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March 17th, 2014
Over the course of the last few years, Vermont has done a relatively decent job adjusting to the economic downturn of the “great recession.” Indeed, we have shown ourselves to be adept at austerity. Now, the question is, can Vermont adapt in ways that foster economic prosperity?
If anyone is wondering why our roadsides have more litter than normal, here is a reason. When snow melts, a new crop of bottles and cans and coffee cups appears, thrown out by trashy people who don’t care about how the state looks. They don’t care that their mother doesn’t work picking up after them.
I have been a homecare provider for eight years now and was faced with many hardships through my job and nowhere to turn to help make these programs work better for everyone. It wasn’t until two years ago, when we started to organize our union with the help of Vermont Homecare United, we won the right to have a union.
BRISTOL — Bristol police recently issued a log of their activities this past December.
On Dec. 18 at 3:30 p.m. they responded to a report that a teenage girl was approached on the sidewalk between Mount Abraham Union High School and Liberty Street by a man unknown to her.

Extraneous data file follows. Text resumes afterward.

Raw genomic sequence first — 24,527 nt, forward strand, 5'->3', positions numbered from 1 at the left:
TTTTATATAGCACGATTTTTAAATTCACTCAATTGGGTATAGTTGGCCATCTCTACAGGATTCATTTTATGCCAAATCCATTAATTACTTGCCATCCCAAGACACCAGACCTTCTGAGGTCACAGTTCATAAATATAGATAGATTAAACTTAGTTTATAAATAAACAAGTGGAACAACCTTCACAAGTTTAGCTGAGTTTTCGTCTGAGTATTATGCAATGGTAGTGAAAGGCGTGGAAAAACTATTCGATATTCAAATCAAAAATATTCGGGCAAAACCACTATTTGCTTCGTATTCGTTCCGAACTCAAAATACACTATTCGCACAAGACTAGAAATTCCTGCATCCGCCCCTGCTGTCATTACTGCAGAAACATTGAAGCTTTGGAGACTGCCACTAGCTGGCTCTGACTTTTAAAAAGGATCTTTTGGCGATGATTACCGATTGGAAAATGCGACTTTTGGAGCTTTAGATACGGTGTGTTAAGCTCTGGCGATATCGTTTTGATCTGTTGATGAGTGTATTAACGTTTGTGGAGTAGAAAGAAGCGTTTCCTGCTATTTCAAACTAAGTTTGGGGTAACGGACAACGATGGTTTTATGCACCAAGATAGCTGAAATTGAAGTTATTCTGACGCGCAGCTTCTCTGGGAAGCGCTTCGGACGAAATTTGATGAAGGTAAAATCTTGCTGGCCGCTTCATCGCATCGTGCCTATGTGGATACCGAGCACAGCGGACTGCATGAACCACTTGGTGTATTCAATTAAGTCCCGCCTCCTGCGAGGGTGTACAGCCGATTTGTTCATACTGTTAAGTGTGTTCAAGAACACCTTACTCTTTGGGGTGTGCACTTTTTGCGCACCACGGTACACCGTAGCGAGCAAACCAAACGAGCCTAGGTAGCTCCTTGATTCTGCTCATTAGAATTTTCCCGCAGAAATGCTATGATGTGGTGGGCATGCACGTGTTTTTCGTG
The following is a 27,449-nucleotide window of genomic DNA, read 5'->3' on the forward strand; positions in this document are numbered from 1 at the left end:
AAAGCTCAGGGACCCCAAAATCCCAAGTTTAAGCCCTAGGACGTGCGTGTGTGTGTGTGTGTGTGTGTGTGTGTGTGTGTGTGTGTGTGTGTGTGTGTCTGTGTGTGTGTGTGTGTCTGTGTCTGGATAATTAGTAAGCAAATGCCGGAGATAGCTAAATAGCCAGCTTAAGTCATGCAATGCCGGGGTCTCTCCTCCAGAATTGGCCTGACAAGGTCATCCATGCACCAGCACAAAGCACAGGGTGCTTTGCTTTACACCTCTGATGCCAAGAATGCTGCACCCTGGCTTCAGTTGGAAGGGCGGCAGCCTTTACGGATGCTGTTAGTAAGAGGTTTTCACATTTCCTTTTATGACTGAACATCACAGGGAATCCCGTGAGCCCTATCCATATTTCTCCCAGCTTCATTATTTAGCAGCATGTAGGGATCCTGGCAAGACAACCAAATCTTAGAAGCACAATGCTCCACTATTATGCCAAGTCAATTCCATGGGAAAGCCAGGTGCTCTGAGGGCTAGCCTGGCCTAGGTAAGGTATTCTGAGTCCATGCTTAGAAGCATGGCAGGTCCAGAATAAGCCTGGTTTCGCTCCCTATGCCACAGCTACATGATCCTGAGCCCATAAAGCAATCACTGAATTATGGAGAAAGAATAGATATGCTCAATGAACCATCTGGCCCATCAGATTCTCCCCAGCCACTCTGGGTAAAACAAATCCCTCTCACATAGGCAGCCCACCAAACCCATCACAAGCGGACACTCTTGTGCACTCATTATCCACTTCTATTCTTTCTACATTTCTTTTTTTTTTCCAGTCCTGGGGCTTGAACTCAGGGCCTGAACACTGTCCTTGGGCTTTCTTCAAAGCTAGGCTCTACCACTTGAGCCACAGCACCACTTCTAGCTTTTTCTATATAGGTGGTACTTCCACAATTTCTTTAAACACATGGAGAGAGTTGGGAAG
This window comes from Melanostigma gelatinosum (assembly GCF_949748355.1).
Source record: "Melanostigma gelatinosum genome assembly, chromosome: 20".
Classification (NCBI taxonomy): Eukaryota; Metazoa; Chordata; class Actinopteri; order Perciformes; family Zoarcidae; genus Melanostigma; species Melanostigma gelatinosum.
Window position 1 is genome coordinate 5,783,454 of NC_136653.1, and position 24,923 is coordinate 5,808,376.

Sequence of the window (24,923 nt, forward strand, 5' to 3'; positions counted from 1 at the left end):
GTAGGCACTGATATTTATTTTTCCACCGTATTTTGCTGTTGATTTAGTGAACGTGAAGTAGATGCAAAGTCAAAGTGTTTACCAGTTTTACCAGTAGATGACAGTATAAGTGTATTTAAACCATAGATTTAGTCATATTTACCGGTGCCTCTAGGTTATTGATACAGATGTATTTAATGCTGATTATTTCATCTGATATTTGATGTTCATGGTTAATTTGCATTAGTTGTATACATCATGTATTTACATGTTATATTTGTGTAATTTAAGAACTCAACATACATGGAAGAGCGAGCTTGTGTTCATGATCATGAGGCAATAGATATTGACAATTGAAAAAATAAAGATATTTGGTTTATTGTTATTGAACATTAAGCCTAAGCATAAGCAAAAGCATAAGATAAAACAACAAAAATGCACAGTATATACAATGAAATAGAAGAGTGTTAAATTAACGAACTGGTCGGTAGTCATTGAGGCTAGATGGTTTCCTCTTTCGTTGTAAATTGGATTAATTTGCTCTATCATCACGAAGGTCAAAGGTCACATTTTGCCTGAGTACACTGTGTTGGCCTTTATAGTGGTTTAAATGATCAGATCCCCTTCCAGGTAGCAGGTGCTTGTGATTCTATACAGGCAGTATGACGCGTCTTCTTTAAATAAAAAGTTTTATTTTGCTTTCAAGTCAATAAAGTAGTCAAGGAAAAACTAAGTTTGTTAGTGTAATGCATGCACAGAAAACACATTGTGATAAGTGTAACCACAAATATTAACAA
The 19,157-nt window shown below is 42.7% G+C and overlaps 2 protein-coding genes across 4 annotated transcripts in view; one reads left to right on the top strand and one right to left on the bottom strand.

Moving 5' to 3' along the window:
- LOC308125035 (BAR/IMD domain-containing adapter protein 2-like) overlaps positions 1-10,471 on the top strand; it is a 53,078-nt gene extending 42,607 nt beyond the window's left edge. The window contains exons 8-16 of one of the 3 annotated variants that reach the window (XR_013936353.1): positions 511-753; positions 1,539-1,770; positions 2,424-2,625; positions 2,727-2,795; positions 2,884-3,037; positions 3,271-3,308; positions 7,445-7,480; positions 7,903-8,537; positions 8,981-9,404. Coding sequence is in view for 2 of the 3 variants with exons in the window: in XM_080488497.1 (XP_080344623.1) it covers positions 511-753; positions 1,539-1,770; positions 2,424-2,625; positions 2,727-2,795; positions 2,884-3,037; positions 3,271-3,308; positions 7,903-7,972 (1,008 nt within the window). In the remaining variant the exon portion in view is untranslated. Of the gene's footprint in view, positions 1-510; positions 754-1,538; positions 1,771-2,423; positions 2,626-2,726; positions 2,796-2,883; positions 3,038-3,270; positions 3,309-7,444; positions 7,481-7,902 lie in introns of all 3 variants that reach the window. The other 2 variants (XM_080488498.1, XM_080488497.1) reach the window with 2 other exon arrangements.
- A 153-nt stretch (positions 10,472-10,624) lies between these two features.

The man called the girl by the name of a different girl, and attempted to hug her. The girl refused the embrace and insisted he had mistaken her for someone else.
MIDDLEBURY — A potential strike by Chittenden County Transportation Authority (CCTA) drivers would have an impact on the Addison County Transit Resources’ Burlington Link Express that buses riders between Middlebury and Burlington.
As of Friday afternoon, CCTA drivers are slated to go on strike as of Monday, March 17, after having rejected the latest contract offer.
MIDDLEBURY — More than 5,000 people flooded closed off Main Street in downtown Middlebury on Saturday, March 8, for the 6th Annual Vermont Chili Fest. Braving cooler than expected temperatures and a brisk wind, residents and visitors to Middlebury enjoyed a variety of chili made from local restaurateurs, businesses and organizations, music, street performers, face painting and an after-event beverage tent with live music from The Grift.
Festivalgoers sampled 35 different chilies from 31 vendors and voted for their favorites in each category. The winners were:
VERGENNES — Vergennes-area residents will have a rare chance to help shape their community’s future on Tuesday, when the Vermont Council on Rural Development will host a dinner at St. Peter’s Church and nine workshops at the Bixby Library and Vergennes Opera House.
Among those who will be on hand to help with the planning will be at least 30 federal, state, business and nonprofit leaders, including the top officials in several Vermont state agencies.
SHOREHAM — A Shoreham couple is trying to organize a local “community-owned solar cooperative” through which residents could become investors. The payoff for investors, they say, would be net-metering credits applied against their monthly electric utility bills.